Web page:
That being said, everything is pretty blue. The interior of the Resolute is primarily based on the Excelsior as seen in Star Trek VI: The Undiscover Country and the Voyager episode “Flashback”. As such, Dramatic Labs retained a similar interior design. For some reason, instead of getting an upgrade to the latest LCARS, it kept the blue entry system that the Enterprise-A and Excelsior had. Because the game is stylized and uses over-the-top colors, the amount of blue can be overwhelming at times. It seems Dramatic Labs was aiming for a comic book aesthetic, and it didn’t quite succeed. Instead, it comes as a mask for a low-budget game that took about six more months to bake.
Ultimately, Resurgence’s biggest problem overall is its animations. The stilted walk and odd hand movements broke the immersion throughout. I didn’t expect every role to be fully motion captured, but they should be at least somewhat realistic. Dramatic Studio was founded by former Telltale employees, so the expertise should be there. Often the result is that serious scenes end up going wacky because of a character’s odd movement or facial expression.
Unfortunately, Resurgence has technical shortcomings that are impossible to overcome. I played on PC, so here’s a quick rundown of my specs:
- Processor: Intel i9-13900K
- Graphics: Nvidia GeForce RTX 4090
- RAM: 64GB G.Skill Trident Z5 DDR5 6400 memory
- SSD: Samsung 990 Pro 2TB m.2
Even on what is pretty much the highest end hardware available today, I encountered performance issues. There was infrequent stuttering, LOD issues, pop-ins, etc. Subtitles also frequently fail to trigger properly, which is a major accessibility issue.
Also, on PC there was no option to increase the resolution beyond 1080p and no way to adjust graphics settings or frame rate. One of the PC’s greatest strengths as a platform is that you can tailor your gaming experience to your needs, but that’s not the case here.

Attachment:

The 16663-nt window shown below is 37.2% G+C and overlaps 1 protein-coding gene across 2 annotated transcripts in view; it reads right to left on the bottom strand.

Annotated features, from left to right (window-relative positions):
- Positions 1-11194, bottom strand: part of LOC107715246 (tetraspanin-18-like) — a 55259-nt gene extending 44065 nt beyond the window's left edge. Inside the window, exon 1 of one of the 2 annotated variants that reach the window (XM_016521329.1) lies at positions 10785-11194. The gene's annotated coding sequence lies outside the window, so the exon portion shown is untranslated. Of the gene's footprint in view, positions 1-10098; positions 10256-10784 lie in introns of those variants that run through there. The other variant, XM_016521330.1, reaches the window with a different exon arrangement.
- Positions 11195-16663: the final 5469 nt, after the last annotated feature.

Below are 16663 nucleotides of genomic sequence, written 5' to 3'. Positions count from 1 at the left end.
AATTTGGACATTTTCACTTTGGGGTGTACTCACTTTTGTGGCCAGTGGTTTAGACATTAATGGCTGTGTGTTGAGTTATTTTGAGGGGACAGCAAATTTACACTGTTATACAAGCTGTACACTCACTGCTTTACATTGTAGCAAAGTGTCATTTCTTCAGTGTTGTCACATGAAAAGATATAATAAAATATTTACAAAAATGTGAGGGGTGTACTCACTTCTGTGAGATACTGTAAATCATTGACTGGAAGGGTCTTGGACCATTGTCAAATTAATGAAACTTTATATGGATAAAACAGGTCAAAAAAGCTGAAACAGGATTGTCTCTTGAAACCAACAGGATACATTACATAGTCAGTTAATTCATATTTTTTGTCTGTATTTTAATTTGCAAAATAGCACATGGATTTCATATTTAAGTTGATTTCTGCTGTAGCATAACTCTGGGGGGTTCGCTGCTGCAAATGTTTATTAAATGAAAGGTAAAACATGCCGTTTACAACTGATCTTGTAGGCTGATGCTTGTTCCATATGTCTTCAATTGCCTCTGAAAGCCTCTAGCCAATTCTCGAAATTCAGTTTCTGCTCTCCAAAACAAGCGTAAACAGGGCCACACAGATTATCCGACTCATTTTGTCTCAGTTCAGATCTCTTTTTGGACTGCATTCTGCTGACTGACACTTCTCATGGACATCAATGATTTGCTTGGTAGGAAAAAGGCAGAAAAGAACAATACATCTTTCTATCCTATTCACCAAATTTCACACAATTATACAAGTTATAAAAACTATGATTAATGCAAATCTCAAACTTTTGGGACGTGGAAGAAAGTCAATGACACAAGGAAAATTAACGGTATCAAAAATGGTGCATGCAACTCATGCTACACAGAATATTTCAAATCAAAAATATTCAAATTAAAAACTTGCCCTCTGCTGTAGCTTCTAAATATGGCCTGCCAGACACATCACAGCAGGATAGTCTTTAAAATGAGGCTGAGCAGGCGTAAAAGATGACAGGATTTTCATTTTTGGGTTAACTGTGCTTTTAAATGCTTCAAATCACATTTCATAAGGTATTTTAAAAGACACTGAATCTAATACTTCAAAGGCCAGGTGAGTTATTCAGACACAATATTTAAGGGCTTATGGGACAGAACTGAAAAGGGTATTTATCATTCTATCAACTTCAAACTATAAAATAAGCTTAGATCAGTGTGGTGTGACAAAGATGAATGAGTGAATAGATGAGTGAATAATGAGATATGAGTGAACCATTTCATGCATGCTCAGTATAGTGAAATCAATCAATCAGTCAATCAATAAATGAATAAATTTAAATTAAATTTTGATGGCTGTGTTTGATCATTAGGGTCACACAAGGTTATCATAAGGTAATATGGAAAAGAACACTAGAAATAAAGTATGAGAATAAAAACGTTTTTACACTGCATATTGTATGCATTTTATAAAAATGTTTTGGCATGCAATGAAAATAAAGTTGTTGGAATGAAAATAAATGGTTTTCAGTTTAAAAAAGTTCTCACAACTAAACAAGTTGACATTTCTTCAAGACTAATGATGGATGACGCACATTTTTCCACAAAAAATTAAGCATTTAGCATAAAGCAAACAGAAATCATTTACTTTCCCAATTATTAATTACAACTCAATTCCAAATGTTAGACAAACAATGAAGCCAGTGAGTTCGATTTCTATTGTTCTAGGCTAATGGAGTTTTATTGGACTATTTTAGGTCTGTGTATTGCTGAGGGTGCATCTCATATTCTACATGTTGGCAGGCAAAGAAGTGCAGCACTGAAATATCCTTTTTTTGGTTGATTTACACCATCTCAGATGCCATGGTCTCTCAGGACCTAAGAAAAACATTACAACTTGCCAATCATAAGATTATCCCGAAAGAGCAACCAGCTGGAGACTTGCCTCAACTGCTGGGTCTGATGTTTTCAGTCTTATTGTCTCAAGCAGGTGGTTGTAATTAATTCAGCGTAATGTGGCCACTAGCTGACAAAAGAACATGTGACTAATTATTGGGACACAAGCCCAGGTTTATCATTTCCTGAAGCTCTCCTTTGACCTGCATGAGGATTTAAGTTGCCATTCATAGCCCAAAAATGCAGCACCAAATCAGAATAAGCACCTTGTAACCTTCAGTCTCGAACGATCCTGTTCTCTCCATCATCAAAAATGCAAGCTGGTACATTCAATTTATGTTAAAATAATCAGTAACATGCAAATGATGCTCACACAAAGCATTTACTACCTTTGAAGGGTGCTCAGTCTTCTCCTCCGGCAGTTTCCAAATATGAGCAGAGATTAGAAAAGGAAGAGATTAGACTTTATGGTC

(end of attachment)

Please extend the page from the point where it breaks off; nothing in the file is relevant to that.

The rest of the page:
On the other hand, the controller support worked well. But, I found myself unable to quit the game while using it. For some reason I was able to get back to the main menu with a mouse and keyboard, but when trying to do the same with a controller the game would freeze and I had to close it with the task manager.
All in all, it feels like the PC port could have used several more months in production. Of course, it’s possible that a day one patch will fix one or more of these issues, but we’ll have to wait and see if that is the case.
Star Trek Resurgence review: The final verdict
Resurgence is a difficult game to rate. As a fan of the franchise, I appreciate the attention to detail and the effort that went into bottling up Trek’s 90s nostalgia. However, while an enjoyable experience on its own, I have to wonder how much my perception of the game has been colored by my love of TNG, DS9, and Voyager. Sometimes it felt like I was seeing through glass, dark, ignoring the flaws so I could be transported back to the golden age of Trek. That’s not necessarily a bad thing, but it does give some context to those not in that era of the franchise.
Unfortunately, Resurgence’s technical and quality issues mean it’s not a great introduction to Star Trek. Thankfully, many old Star Trek titles that are more newcomer-friendly are now available on GOG.com, and they’ve been updated to work on modern PCs. So if you’re new to Trek and want to see what the gaming side of the franchise has to offer, I suggest you start somewhere else.
As ComingSoon’s review policy explains, a score of 6 equals “decent.” It fails to reach its full potential and is a mundane experience.